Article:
Payment by Results is a risky business

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This is the second in a series of posts about the five principles of PbR commissioning set out in a recent Audit Commission report.

 

Principle 2: Understanding risks and accountability

One of the principal reasons that the Government (particularly the Treasury) is so keen on the PbR approach is because of the transfer of financial risk away from the public purse.

The Audit Commission report helpfully makes it clear that it is not possible to transfer away all risk, by posing some key questions:

  • What happens if a scheme fails?
  • Or succeeds so well, a council/government department can’t afford the payments?
  • Will elected members still be held accountable for performance.
  • What about the impact on (the usually vulnerable) client group?
  • What about the commissioners’ reputation?

Expert commissioning

The commission then goes on to highlight the technical nature of PbR commissioning, stating that it requires technical, financial and legal expertise.

This is one of the hidden costs of PbR.

Organisations keen to explore the potential of PbR should be aware that this level of expertise is not easily available. Much of it resides the with financial intermediaries such as Social Finance who have pioneered the development of social impact bonds (of which more in week 4 of this series).

It is likely that councils and others who wish to commission PbR schemes will need to assemble a commissioning team with expertise in a number of key areas:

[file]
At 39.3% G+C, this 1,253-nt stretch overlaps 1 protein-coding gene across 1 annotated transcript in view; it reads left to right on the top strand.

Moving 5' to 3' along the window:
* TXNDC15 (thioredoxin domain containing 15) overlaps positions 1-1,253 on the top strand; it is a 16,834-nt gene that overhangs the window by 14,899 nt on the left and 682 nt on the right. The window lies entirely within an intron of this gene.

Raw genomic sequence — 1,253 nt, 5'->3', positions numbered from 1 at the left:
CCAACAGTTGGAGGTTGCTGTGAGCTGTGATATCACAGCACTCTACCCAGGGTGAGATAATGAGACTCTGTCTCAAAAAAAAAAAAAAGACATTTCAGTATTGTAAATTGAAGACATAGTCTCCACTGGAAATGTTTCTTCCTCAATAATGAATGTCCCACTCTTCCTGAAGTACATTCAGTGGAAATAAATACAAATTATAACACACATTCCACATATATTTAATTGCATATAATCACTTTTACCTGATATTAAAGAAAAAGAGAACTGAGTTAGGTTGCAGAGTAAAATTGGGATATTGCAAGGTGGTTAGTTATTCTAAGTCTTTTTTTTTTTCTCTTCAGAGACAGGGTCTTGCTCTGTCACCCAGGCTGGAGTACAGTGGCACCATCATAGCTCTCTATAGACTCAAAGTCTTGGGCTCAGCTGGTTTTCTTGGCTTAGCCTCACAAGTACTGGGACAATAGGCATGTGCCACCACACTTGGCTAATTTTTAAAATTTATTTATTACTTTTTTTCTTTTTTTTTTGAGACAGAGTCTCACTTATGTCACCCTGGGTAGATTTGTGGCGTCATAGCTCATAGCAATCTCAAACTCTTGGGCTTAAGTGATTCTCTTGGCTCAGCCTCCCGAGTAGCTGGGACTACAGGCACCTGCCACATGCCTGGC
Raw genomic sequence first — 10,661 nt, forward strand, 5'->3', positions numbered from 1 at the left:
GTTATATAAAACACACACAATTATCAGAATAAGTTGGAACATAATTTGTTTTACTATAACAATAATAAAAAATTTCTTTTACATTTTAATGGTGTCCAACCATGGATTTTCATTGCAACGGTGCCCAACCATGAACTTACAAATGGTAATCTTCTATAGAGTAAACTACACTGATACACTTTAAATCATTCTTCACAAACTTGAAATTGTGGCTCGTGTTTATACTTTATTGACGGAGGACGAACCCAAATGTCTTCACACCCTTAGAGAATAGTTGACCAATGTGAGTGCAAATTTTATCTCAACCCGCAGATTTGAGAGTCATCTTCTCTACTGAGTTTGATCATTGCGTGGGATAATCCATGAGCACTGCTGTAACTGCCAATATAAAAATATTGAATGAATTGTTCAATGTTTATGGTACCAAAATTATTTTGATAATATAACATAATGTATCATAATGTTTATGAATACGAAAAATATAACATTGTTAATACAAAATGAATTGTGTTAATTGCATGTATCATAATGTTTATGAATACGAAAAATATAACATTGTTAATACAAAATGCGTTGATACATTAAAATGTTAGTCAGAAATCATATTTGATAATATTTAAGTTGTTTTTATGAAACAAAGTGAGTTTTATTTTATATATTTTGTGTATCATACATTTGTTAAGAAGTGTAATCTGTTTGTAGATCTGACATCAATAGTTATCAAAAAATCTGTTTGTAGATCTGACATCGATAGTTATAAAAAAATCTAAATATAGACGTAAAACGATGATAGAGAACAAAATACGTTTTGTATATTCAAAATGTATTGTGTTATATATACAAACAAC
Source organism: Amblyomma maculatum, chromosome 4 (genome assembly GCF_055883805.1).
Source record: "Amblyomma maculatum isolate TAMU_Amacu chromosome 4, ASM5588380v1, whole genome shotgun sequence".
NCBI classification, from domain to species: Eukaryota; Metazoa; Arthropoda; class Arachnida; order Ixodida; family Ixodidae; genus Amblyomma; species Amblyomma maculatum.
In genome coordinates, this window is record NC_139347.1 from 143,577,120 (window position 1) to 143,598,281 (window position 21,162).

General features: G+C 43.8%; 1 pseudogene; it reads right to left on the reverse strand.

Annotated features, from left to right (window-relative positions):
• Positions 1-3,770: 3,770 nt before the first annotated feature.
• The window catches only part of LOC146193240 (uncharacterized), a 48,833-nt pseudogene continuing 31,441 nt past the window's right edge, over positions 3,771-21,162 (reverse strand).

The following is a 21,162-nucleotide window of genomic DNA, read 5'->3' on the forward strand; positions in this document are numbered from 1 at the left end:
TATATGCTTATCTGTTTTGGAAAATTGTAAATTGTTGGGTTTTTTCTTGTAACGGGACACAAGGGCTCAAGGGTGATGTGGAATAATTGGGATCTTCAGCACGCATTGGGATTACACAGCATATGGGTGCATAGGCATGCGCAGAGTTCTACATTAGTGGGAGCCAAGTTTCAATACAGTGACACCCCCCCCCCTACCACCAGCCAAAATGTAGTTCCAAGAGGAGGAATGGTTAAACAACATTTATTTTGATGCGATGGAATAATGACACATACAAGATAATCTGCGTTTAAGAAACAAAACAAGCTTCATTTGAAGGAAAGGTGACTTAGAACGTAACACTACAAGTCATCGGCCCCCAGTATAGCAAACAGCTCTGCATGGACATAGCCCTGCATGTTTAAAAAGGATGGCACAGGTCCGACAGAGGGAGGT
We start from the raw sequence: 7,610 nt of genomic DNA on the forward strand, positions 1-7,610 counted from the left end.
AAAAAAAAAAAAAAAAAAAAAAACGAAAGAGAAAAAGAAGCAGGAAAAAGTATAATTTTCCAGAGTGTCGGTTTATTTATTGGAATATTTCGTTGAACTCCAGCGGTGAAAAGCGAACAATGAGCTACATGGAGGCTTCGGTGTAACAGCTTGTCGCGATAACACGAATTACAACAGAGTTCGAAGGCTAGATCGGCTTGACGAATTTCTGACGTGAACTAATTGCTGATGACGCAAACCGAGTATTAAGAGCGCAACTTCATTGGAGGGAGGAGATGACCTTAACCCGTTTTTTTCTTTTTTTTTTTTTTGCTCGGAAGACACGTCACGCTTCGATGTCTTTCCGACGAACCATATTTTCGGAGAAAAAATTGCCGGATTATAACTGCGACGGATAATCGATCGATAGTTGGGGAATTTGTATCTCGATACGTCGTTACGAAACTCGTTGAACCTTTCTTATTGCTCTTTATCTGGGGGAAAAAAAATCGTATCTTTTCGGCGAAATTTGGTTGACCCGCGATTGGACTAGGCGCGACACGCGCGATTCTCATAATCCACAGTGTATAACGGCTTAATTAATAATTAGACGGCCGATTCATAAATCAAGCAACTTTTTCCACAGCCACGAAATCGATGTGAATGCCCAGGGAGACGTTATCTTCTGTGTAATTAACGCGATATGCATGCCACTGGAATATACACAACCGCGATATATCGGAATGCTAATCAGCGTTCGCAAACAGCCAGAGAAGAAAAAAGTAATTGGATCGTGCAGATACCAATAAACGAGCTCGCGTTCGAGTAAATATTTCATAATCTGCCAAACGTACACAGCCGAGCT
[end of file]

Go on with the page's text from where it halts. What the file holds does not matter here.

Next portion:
• Understanding the service users/target population and in particular what the key outcomes (which will determine the payments) should be.
  • A knowledge of the provider market – is there sufficient expertise and appetite for PbR to encourage healthy competition and different approaches?
  • Technical skills to construct a fair, accessible and legally and financially sound procurement process.

Creating a level playing field

In my opinion, one of the key challenges will be to construct a robust legal framework which does not impose heavy bureaucratic demands on smaller voluntary and community sector providers.
The local knowledge and networks of small providers are often critical to initiatives which successfully tackle entrenched social problems. It is vital that the PbR commissioning process does not exclude them.
There are too many stories of large providers sub-contracting the work to smaller agencies whilst taking a large management fee off the top.
I think that commissioners should require the financial arrangements of sub-contracting to be explicit in bids and make the fairness of these arrangements one of the criteria for tender evaluation.
Commissioners should also take responsibility for ensuring that the division of payments for successful outcomes is fair and clearly defined.
This is to avoid different partners all claiming credit for the same outcomes. It is vital that partners work collaboratively to achieve outcomes, not attempt to game the payment system to maximise their own profit.

Commissioning across departments

The Audit Commission acknowledges that joint commissioning will be even more complex but advocates the use of Community Budgets as one way of combining funding streams to tackle local priorities.
The overall conclusion for me is that local councils who are commissioning large scale PbR schemes need to take responsibility to maximise their chances of success and not be seduced by the:
“Don’t worry about it, if it fails, we don’t have to pay” approach which is becoming increasingly common.
Next week: getting the payment and reward structure right.

 

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